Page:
The new air route M503 and its three extension routes (W121, W122 and W123) are too close to Taiwan’s Flight Information Region (FIR) and are highly likely to jeopardise aviation safety and security and interfere with flight services in the Taipei FIR. This unilateral move by mainland China is an irresponsible act that not only affects aviation safety, but also damages the cross-strait status quo, threatening regional peace and stability. In order to ensure aviation safety and a stable regional environment, mainland China must put an end to its use of these new air routes and give priority to restoring technical discussions on the flight paths.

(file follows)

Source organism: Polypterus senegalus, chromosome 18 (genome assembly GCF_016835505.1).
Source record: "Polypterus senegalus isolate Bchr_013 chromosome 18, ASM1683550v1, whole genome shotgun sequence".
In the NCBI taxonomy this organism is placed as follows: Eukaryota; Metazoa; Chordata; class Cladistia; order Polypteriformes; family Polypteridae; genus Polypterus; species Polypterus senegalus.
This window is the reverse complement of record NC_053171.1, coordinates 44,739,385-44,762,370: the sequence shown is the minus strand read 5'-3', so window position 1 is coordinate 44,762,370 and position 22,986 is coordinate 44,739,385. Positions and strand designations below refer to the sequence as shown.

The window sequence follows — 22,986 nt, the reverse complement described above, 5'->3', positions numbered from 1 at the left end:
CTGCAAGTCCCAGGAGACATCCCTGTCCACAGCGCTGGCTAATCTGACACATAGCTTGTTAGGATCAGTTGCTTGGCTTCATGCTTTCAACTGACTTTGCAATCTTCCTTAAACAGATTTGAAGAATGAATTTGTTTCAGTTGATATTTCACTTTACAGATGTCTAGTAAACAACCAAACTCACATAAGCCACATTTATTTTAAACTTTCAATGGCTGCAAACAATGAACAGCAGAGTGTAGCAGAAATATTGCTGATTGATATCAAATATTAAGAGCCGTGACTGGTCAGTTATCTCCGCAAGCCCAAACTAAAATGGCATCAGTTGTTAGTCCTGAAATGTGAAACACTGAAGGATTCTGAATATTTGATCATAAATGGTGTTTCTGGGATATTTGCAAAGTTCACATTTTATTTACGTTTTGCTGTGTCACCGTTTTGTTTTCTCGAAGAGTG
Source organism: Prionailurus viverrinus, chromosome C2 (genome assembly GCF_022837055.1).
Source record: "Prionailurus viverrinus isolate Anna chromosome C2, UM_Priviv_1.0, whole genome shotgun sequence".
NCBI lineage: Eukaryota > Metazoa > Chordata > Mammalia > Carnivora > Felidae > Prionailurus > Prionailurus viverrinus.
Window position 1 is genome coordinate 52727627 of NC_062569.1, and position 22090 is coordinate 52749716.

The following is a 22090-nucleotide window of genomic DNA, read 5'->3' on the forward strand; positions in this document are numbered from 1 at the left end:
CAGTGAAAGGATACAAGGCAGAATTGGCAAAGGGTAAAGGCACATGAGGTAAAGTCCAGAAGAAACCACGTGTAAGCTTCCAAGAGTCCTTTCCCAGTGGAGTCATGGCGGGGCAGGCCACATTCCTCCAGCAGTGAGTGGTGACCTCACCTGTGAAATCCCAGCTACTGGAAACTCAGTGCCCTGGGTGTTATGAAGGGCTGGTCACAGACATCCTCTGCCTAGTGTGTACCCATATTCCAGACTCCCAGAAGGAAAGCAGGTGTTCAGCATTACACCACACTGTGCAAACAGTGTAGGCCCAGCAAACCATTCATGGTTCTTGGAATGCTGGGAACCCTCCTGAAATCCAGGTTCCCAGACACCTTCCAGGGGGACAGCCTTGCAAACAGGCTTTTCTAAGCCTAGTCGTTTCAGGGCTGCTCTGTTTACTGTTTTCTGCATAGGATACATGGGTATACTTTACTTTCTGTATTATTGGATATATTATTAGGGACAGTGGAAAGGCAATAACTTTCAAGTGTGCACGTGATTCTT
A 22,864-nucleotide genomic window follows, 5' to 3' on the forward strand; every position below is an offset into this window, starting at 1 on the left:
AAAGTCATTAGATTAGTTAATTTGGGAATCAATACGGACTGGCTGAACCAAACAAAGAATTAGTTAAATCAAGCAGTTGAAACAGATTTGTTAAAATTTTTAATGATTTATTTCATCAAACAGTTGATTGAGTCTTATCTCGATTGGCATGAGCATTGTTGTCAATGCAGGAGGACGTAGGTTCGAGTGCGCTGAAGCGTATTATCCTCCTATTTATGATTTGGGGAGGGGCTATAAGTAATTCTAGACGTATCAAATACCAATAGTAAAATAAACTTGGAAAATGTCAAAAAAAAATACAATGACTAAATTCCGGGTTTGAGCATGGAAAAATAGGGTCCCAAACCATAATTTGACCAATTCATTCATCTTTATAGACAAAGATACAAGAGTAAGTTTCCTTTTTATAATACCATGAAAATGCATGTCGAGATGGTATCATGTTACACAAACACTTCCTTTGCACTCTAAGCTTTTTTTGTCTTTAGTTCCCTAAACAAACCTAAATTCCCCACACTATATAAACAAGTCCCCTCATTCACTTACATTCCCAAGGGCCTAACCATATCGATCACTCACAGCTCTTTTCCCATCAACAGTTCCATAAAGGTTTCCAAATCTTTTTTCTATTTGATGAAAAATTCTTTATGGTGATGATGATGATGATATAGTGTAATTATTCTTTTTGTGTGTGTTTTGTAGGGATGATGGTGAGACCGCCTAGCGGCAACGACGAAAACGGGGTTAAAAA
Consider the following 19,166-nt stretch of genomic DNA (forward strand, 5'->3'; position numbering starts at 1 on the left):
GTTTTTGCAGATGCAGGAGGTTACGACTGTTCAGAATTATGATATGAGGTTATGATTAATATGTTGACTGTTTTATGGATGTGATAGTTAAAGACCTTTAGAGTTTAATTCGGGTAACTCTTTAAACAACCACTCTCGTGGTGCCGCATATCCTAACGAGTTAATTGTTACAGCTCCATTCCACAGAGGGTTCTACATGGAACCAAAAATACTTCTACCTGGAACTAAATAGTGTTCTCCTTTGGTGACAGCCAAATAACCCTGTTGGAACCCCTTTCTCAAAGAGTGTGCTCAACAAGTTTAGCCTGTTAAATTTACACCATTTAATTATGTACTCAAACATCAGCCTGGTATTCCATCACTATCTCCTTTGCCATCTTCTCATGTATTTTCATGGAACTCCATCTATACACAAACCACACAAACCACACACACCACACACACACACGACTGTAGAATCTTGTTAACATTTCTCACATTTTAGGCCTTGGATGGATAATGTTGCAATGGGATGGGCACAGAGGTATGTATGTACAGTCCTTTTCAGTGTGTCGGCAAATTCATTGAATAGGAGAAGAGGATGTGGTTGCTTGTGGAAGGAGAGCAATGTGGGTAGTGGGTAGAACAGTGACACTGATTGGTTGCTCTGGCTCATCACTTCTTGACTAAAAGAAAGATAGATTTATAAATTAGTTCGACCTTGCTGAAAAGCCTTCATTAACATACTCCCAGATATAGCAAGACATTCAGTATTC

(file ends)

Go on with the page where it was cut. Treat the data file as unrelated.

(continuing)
Mr David YL Lin is the Representative of the Taipei Representative Office in the United Kingdom. He graduated from National Chengchi University, Department of International Economics, and earned a Master of Science from Georgetown University, School of Foreign Service. He entered the Ministry of Foreign Affairs (MOFA) in 1977. His previous posting was Minister of Foreign Affairs and Chairman of International Cooperation and Development Fund (ICDF) (2012-2016). His diplomatic experience includes Representative, Taipei Representative Office in the European Union and Belgium (2010-2012), Vice Minister of Foreign Affairs (2008-2010), Director-General, Department of International Organizations, MOFA (2007-2008), Taipei Economic and Trade Office in Indonesia (2003-2007), and Director-General, Department of European Affairs, MOFA (2001-2003).